“How? How did he die?” she asked, still no tears, matter-of-fact.
“Drugs. He took too many drugs.”
It just came out that way – and it wasn’t a lie. Cocaine did kill him. Slowly but surely, the drug wreaked havoc on his body and brain. The noose around Neil’s neck flashed into my head, his feet off the ground — hanging. The terrible, gruesome image is forever branded into my mind. I could not share that with my eight-year old girl. Someday, yes, she will want to know and I will tell her. Not now.
“I need to get back to the house honey. Please stay here and I’ll come get you later, okay? I love you.”
I leaned forward to embrace her and she drew away from me. I understood – I didn’t know what to feel either and my touch might topple her precarious emotional balancing act.
Chris and I hurried back to the house pushing through the already bent branches in the hedge rather than walk up the drive and see his body, covered with a sheet but still in the garage.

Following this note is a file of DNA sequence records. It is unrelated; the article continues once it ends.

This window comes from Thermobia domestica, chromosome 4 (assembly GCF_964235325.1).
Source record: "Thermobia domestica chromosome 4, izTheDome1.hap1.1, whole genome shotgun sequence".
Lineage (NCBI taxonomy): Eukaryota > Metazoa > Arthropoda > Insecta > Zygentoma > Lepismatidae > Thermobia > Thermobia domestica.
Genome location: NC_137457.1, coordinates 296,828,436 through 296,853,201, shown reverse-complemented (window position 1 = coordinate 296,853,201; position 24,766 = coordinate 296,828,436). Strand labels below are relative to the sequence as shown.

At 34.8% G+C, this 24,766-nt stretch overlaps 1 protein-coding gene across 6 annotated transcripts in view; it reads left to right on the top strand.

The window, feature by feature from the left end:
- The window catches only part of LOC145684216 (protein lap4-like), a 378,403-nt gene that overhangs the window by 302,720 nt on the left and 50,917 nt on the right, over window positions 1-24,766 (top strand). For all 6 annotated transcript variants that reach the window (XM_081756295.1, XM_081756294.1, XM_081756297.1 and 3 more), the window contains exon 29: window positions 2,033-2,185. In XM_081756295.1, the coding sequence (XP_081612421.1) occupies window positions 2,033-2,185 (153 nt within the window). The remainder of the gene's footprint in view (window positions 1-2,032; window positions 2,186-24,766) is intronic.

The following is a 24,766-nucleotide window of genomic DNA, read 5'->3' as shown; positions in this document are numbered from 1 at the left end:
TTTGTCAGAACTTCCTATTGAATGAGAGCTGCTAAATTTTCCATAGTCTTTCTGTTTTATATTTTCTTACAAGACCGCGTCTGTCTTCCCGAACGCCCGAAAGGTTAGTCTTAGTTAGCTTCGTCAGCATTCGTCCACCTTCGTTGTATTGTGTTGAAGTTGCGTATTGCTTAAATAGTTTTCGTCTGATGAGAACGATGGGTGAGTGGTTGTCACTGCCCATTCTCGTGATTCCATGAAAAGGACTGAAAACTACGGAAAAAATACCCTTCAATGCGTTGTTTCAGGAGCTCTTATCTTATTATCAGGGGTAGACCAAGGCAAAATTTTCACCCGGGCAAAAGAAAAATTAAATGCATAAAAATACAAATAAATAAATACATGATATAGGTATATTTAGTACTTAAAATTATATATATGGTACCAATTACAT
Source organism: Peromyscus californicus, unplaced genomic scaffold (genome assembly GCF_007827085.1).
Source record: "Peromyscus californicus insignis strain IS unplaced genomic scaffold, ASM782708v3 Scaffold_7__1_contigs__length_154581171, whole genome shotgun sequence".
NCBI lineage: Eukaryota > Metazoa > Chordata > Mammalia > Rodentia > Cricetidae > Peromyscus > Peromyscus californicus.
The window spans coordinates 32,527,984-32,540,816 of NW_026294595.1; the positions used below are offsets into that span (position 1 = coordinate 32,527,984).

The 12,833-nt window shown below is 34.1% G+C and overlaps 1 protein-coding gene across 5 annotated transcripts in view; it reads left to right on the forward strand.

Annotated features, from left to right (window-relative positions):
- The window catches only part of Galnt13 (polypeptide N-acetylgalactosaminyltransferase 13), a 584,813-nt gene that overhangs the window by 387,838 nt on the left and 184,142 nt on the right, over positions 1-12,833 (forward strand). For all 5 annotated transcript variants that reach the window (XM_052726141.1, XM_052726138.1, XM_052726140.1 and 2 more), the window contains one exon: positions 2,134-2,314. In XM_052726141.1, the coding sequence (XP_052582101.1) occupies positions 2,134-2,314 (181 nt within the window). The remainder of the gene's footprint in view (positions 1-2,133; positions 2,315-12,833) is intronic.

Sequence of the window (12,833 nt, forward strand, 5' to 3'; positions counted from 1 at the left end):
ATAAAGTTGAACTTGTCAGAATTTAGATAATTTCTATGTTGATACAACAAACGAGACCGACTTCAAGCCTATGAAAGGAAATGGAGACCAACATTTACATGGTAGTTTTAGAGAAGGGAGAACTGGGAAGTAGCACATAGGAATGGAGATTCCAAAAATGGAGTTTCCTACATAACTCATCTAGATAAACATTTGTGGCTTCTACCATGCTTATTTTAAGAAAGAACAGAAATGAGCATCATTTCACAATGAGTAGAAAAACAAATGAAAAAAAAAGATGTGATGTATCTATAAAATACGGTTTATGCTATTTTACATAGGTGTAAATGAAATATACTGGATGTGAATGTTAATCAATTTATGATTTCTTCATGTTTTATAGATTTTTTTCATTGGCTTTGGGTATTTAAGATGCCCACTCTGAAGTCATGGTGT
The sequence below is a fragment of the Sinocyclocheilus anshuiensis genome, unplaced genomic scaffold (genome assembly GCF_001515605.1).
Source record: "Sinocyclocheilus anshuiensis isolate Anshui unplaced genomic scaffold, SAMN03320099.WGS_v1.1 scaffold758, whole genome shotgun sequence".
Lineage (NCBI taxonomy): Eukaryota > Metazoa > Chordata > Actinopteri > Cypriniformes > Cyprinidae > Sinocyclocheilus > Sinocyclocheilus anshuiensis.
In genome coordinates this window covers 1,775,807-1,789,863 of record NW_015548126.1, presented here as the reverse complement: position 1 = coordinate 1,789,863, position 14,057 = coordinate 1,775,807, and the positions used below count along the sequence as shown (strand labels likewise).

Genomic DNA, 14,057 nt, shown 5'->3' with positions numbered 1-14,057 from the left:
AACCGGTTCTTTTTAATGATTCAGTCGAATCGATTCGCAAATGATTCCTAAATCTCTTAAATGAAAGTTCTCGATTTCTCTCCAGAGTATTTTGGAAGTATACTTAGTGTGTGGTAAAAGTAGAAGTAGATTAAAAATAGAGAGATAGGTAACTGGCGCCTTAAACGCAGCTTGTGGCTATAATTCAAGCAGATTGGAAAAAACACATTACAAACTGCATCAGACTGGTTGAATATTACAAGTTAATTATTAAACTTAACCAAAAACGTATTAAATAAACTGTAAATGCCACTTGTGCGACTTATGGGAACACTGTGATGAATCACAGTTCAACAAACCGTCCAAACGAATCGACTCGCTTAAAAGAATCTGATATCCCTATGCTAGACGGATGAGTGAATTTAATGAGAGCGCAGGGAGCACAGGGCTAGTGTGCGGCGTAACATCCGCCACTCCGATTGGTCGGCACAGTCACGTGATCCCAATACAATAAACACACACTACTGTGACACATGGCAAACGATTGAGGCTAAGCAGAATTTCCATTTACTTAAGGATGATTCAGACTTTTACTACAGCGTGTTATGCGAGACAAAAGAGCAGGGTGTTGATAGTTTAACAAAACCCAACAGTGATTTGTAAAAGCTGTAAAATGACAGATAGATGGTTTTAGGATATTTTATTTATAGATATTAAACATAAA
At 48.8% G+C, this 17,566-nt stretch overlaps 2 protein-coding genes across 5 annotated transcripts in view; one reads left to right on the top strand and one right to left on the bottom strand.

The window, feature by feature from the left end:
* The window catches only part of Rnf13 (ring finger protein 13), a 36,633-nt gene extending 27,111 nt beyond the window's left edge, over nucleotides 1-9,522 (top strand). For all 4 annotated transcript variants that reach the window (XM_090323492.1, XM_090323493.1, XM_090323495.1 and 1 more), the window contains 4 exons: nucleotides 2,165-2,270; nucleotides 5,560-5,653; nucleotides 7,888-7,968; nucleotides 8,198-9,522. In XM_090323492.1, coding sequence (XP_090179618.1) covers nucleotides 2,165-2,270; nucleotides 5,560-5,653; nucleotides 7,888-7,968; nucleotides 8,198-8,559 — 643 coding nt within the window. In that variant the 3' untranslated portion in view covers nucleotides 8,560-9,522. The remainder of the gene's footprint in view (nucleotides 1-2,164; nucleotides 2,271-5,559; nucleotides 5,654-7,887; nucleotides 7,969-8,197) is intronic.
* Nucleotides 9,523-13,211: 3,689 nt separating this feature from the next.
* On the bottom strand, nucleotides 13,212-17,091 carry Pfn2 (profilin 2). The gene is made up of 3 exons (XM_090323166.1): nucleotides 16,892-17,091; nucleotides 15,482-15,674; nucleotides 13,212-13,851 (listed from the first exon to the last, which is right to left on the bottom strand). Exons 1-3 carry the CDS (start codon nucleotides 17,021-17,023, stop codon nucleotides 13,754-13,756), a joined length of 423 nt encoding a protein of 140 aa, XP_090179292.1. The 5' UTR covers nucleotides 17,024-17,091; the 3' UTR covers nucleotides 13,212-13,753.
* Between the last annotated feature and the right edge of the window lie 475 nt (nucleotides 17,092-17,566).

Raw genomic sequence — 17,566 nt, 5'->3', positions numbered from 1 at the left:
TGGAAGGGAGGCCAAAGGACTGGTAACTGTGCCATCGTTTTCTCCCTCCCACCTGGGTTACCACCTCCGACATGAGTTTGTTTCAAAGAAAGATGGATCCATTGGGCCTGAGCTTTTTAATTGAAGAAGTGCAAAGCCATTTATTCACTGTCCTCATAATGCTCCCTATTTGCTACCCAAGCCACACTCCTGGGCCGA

I needed to call England to tell Neil’s family. Except for Lucy, I did not have regular contact with any of them. Before the past six months Neil had spent in his hometown, he only spoke with his mother every few months. Years sometimes passed with him not speaking to his siblings. I knew Neil’s mother never liked me – the ‘Yankee’ wife, and now she would hate me forever, cutting my head out of photographs. I called the brother’s pub and was relieved when he picked up.
“Neil’s dead, Kim. He killed himself this morning.” I blurted.
“Oh my god! Oh no, no!” he sounded winded.
“Please, can you tell every one there? I’ll talk to the girls later but I’d be grateful if you’d call them for me,” I said.
“Yes, yes. Oh my God! Take care of yourself, Tricia. And Molly.”
I was grateful he did not ask me more questions, probably too shocked by the news himself.